When the above fluorene compounds are used, there is obtained an image in a color ranging from blue to green. In order to adjust the tone, it is possible to use auxiliarily a leuco dye which produces a red or black image, so long as the objects of this invention are not interfered with. As examples of such leuco dyes, there may be mentioned 2-anilino-3-methyl-6-N-methyl-N-cyclohexylaminofluorane, 2-anilino-3-methyl-6-diethylaminofluorane, 2-anilino-3-methyl-6-N-ethyl-N-isoamylaminofluorane, 2-(2'-chloroanilino)-6-diethylaminofluorane, 2-(2'-chloroanilino)-6-dibutylaminofluorane, 2-anilino-3-methyl-6-N-ethyl-N-p-tolylaminofluorane, 2-anilino-3-methyl-6-pyrrolidinofluorane, 2-p-phenetidino-3-methyl-6-diethylaminofluorane, 2-m-trifluoromethylanilino-6-diethylaminofluorane, 2-chloro-3-methyl-6-diethylaminofluorane, 2-chloro-6-diethylaminofluorane, and 3,3-bis(1-octyl-2-methylindol-3-yl)phthalide.

As examples of binders, mention may be made of water-soluble binders such as starches, hydroxyethylcellulose, methylcellulose, carboxymethylcellulose, gelatin, casein, polyvinyl alcohol, modified polyvinyl alcohol, styrene-maleic anhydride copolymers, and ethylene-maleic anhydride copolymers; and latex-type water-insoluble binders such as styrene-butadiene copolymers, acrylonitrile-butadiene copolymers, and methyl acrylate-butadiene copolymers.

As pigments, mention may be made of diatomaceous earth, talc, kaolin, calcined kaolin, calcium carbonate, magnesium carbonate, titanium oxide, zinc oxide, silicon oxide, aluminum hydroxide, and urea-formaldehyde resins.

Other additives include anti-head abrasion or anti-sticking agents such as zinc stearate, calcium stearate, other metal salts of higher fatty acids, paraffin, oxidized paraffin, polyethylene, oxidized polyethylene, stearamide, castor wax, and other waxes; dispersants such as sodium dioctylsulfosuccinate; UV absorbers such as those of the benzophenone type and the benzotriazole type; surfactants and fluorescent dyes.

The supports used in the thermosensitive recording material of this invention include paper, which is mainly used, various nonwoven fabrics, plastic films, synthetic paper, metal foils, and composites of these materials.

The thermosensitive recording material of this invention can be used in thermosensitive recording labels. A thermosensitive color-forming layer is provided on a support and overlaid with a protective layer to protect the recorded color image areas and the remaining uncolored areas from external environment. The protective layer contains as major component various water-soluble resins, latices, or light-setting resins. If necessary, pigments, water-proofing agents, water repellants, defoamers, and UV absorbers can be added. The back side of the support is provided with an adhesive layer to adhere to another solid surface. The adhesive layer is covered with a release paper sheet. The thermosensitive recording label is used as bar code label in the POS (point of sales) system, price label, and delivery label, all of which are required to adhere to various articles after impression. The bar code, etc. which are impressed on labels and the like, have conventionally been read out by means of He-Ne laser beam of 633 nm (red) in wavelength, and the above-stated fluorane compounds which form black color have mainly been used as the dye precursor. However, recently semiconductor laser beam having wavelength in the near infrared region of from 700 to 1,500 nm is used and when fluorane compounds are used, the impressed bar code, etc. cannot be read out by means of semiconductor laser beam because absorption wavelength of color image is only in visible light region. For this reason, the above-mentioned fluorene compounds which afford color images having absorption wavelength in the near infrared region are used, but color images formed with the fluorene compounds are generally poor in shelf stability and they cannot be actually used. However, it has become possible by using the thermosensitive recording materials of this invention to actually use them with no problems.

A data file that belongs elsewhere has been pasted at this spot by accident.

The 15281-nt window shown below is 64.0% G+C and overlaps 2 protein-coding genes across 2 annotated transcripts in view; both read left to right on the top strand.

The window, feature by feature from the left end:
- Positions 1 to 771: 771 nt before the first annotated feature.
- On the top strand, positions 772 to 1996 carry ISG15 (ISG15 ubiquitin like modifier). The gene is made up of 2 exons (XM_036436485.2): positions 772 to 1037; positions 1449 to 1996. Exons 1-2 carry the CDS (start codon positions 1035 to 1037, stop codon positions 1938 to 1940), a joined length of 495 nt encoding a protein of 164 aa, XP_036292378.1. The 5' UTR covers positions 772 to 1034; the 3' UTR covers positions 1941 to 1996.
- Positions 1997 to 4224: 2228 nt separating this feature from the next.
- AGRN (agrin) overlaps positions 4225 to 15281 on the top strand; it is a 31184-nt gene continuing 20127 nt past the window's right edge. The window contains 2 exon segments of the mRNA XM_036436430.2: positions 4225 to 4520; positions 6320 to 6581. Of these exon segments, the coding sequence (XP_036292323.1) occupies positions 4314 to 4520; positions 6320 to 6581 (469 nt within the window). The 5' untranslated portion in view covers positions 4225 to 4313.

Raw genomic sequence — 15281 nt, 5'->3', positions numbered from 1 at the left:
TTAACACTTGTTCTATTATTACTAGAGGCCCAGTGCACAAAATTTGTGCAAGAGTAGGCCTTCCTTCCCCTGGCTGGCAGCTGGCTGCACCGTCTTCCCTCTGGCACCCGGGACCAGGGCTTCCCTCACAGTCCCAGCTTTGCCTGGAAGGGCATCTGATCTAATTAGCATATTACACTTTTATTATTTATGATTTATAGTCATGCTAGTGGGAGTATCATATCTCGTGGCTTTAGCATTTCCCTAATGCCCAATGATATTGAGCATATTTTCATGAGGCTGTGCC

The invention is described in detail in the following with reference to Examples.

EXAMPLE 1

A dispersion was prepared by milling 10 g of 3-diethylamino-6-methyl-7-anilinofluorane together with 30 g of a 2% aqueous solution of polyvinyl alcohol in a ball mill for 24 hours. Another dispersion was prepared by milling together 25 g of bis(3-allyl-4-hydroxyphenyl)sulfone and 75 g of a 2% aqueous polyvinyl alcohol solution in a ball mill for 24 hours. A still another dispersion was prepared by milling together 25 g of p-benzylbiphenyl and 75 g of a 2% aqueous polyvinyl alcohol solution in a ball mill for 24 hours. These three dispersions were mixed together and added with 80 g of a 50% dispersion of calcium carbonate followed by 25 g of a 20% dispersion of zinc stearate and 200 g of a 10% aqueous polyvinyl alcohol solution. The mixture was thoroughly stirred to obtain a coating composition

The coating composition was coated on a base paper sheet, 55 g/m2 in basis weight, at a coverage of 4.0 g/m2 on dry basis, then dried, and treated by a super calender to obtain a thermosensitive recording material.

COMPARATIVE EXAMPLE 1

A thermosensitive recording material was prepared by repeating the procedure of Example 1, except that 2,2-bis(4-hydroxyphenyl)propane and stearamide were used in place of the bis(3-allyl-4-hydroxyphenyl)sulfone and p-benzylbiphenyl, respectively.

COMPARATIVE EXAMPLE 2

A thermosensitive recording material was prepared by repeating the procedure of Example 1, except that bis(4-hydroxyphenyl)sulfone and stearamide were used in place of the bis(3-allyl-4-hydroxyphenyl)sulfone and p-benzylbiphenyl, respectively.